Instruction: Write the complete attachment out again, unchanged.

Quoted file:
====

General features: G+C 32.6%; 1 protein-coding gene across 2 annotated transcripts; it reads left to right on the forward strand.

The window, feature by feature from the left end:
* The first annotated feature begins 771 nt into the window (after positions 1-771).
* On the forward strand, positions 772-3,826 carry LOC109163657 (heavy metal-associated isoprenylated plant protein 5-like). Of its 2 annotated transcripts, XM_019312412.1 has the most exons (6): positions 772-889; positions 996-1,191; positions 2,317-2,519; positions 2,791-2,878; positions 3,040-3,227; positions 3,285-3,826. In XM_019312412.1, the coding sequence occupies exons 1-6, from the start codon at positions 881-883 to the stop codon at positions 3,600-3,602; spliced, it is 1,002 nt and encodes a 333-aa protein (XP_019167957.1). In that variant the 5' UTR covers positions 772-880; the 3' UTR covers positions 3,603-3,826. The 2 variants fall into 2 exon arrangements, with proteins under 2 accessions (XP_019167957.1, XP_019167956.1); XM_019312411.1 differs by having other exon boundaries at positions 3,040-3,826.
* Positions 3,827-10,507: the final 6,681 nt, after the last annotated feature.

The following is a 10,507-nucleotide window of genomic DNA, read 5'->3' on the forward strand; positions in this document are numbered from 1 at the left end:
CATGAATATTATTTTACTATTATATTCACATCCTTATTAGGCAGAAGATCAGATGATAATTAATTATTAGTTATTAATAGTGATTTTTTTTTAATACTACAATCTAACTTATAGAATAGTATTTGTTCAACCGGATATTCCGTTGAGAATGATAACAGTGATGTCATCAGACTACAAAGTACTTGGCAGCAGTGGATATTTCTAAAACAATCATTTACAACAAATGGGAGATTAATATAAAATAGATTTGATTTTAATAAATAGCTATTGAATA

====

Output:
General features: G+C 32.6%; 1 protein-coding gene across 2 annotated transcripts; it reads left to right on the forward strand.

The window, feature by feature from the left end:
* The first annotated feature begins 771 nt into the window (after positions 1-771).
* On the forward strand, positions 772-3,826 carry LOC109163657 (heavy metal-associated isoprenylated plant protein 5-like). Of its 2 annotated transcripts, XM_019312412.1 has the most exons (6): positions 772-889; positions 996-1,191; positions 2,317-2,519; positions 2,791-2,878; positions 3,040-3,227; positions 3,285-3,826. In XM_019312412.1, the coding sequence occupies exons 1-6, from the start codon at positions 881-883 to the stop codon at positions 3,600-3,602; spliced, it is 1,002 nt and encodes a 333-aa protein (XP_019167957.1). In that variant the 5' UTR covers positions 772-880; the 3' UTR covers positions 3,603-3,826. The 2 variants fall into 2 exon arrangements, with proteins under 2 accessions (XP_019167957.1, XP_019167956.1); XM_019312411.1 differs by having other exon boundaries at positions 3,040-3,826.
* Positions 3,827-10,507: the final 6,681 nt, after the last annotated feature.

The following is a 10,507-nucleotide window of genomic DNA, read 5'->3' on the forward strand; positions in this document are numbered from 1 at the left end:
CATGAATATTATTTTACTATTATATTCACATCCTTATTAGGCAGAAGATCAGATGATAATTAATTATTAGTTATTAATAGTGATTTTTTTTTAATACTACAATCTAACTTATAGAATAGTATTTGTTCAACCGGATATTCCGTTGAGAATGATAACAGTGATGTCATCAGACTACAAAGTACTTGGCAGCAGTGGATATTTCTAAAACAATCATTTACAACAAATGGGAGATTAATATAAAATAGATTTGATTTTAATAAATAGCTATTGAATA